DUBAI/tehran - Iran’s Supreme Leader said on Saturday the United States would overthrow the Iranian government if it could, adding Washington had a “controlling and meddlesome” attitude towards the Islamic Republic, Iranian media reported.
In a speech to mark the 35th anniversary of the 1979 Islamic revolution, Ayatollah Ali Khamenei, the most powerful figure in Iran, added that officials seeking to revive the economy should not rely on an eventual lifting of sanctions but rather on home-grown innovation. “American officials publicly say they do not seek regime change in Iran. That’s a lie. They wouldn’t hesitate a moment if they could do it,” he was quoted as saying by the semi-official Fars news agency.
Khamenei made no mention of talks between Iran and world powers intended to settle a decade-old dispute about the Islamic Republic’s nuclear programme.
But he reiterated that in dealing with “enemies”, Iran should be prepared to change tactics but not compromise on its main principles. Khamenei added: “The solution to our economic problems is not looking out and having the sanctions lifted ... My advice to our officials, as ever, is to rely on infinite indigenous potentials.” He added: “Our (hostile) stance toward the United States is due to its controlling and meddlesome attitude.” Khamenei’s comments about hostility reflect his long standing animosity towards the United States, seen as the arch-enemy by Iranian authorities.
The United States and Iran have had no official ties since 1980 after Iranian students occupied the US embassy in Tehran, taking 52 diplomats hostage in protest against Washington’s admission of the former Shah after he was toppled by the Islamic revolution.
But Khamenei has given his guarded support to the nuclear negotiations being led by the new reformist government of President Hassan Rouhani and Foreign Minister Mohammad Javad Zarif.
Iran says its nuclear programme is peaceful and that it is Israel’s assumed atomic arsenal that threatens peace. Western powers suspect that the programme is a cover for pursuing a nuclear weapons capability.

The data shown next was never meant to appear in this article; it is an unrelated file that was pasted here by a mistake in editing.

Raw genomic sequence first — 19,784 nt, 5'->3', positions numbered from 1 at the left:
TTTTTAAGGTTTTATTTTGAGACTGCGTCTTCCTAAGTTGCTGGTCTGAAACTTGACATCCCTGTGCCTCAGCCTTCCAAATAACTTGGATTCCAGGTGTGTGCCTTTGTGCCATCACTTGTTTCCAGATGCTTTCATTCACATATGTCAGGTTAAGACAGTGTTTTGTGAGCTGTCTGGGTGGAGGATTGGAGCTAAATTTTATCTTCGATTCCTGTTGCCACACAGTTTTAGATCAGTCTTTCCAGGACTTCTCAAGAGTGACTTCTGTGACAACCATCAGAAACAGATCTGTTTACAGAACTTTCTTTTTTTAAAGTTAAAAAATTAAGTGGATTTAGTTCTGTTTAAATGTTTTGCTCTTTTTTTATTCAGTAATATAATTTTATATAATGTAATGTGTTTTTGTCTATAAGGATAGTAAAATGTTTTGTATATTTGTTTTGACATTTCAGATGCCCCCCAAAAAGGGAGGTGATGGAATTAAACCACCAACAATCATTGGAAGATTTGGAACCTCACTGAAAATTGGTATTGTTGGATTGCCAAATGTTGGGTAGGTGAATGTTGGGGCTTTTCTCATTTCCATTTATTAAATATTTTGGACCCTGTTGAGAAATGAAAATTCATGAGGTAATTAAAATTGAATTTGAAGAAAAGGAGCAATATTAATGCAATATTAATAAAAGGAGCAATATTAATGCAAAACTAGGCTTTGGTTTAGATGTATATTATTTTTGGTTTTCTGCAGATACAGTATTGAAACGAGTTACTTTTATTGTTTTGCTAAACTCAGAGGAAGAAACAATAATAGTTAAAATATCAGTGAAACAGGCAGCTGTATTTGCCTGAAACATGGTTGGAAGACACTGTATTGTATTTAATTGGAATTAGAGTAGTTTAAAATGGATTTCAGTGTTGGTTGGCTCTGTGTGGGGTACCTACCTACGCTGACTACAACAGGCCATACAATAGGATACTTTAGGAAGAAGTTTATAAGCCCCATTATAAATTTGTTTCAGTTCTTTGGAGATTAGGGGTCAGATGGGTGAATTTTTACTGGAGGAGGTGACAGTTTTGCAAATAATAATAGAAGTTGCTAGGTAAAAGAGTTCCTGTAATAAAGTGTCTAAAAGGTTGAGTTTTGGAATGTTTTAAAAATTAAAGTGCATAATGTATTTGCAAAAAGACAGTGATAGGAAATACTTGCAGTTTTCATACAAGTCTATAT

Meanwhile, Iranian supreme leader Ayatollah Ali Khamenei renewed his confidence in President Hassan Rouhani Saturday, demanding tolerance from opponents who have criticised him over talks with world powers on Tehran's controversial nuclear programme.
Khamenei spoke after days of public spats between Rouhani's government and hardline opponents and as Tehran held what it called a "satisfactory" round of talks with visiting UN inspectors. The disputes have focused mostly on a deal struck with world powers in November that has put temporary curbs on Iran's nuclear activities in exchange for modest sanctions relief and the return of billions of dollars in frozen Iranian assets.
Without touching directly on the nature of those disagreements, Khamenei said "critics must exercise tolerance when it comes to the government." "It has only been a few months since the government has taken the reign," Khamenei told commanders of Iran's air force in remarks reported by one of his websites, leader.ir. "The statesmen must be given time to push forward strongly with their plans," said the supreme leader, who has the final say on all key state affairs, including the nuclear dossier.
Since the deal, hardliners in Iran have not shied away from criticising the government and top nuclear negotiator and Foreign Minister Mohammad Javad Zarif. They argue that what Iran gained in the interim deal - meant to last six months and also buy time for diplomacy over a comprehensive accord - do not offset what it has compromised in its nuclear activities. But Rouhani insists that the deal is bringing down the sanctions regime and "chains strangling Iran's economy" - a main campaign promise of the self-proclaimed moderate, who took office in August.
Khamenei himself has also hailed the deal as a victory for Iran, but remains sceptical of interaction with longtime foe the United States, a member of the so-called P5+1 group of world powers negotiating with Tehran. Western powers and Israel suspect Iran's atomic work mask military objectives, despite repeated denials in Tehran. The negotiations between Tehran and world powers will resume on February 18 to ultimately allay those concerns and remove sanctions on Iran. Meanwhile, on Saturday, Iranian officials and inspectors from the International Atomic Energy Agency met for talks on allegations of past Iranian weapons work and on additional safeguards to allay international concerns over its nuclear ambitions. Iranian Atomic Energy Organisation spokesman Behrouz Kamalvandi said a morning session went satisfactorily, but did not provide details.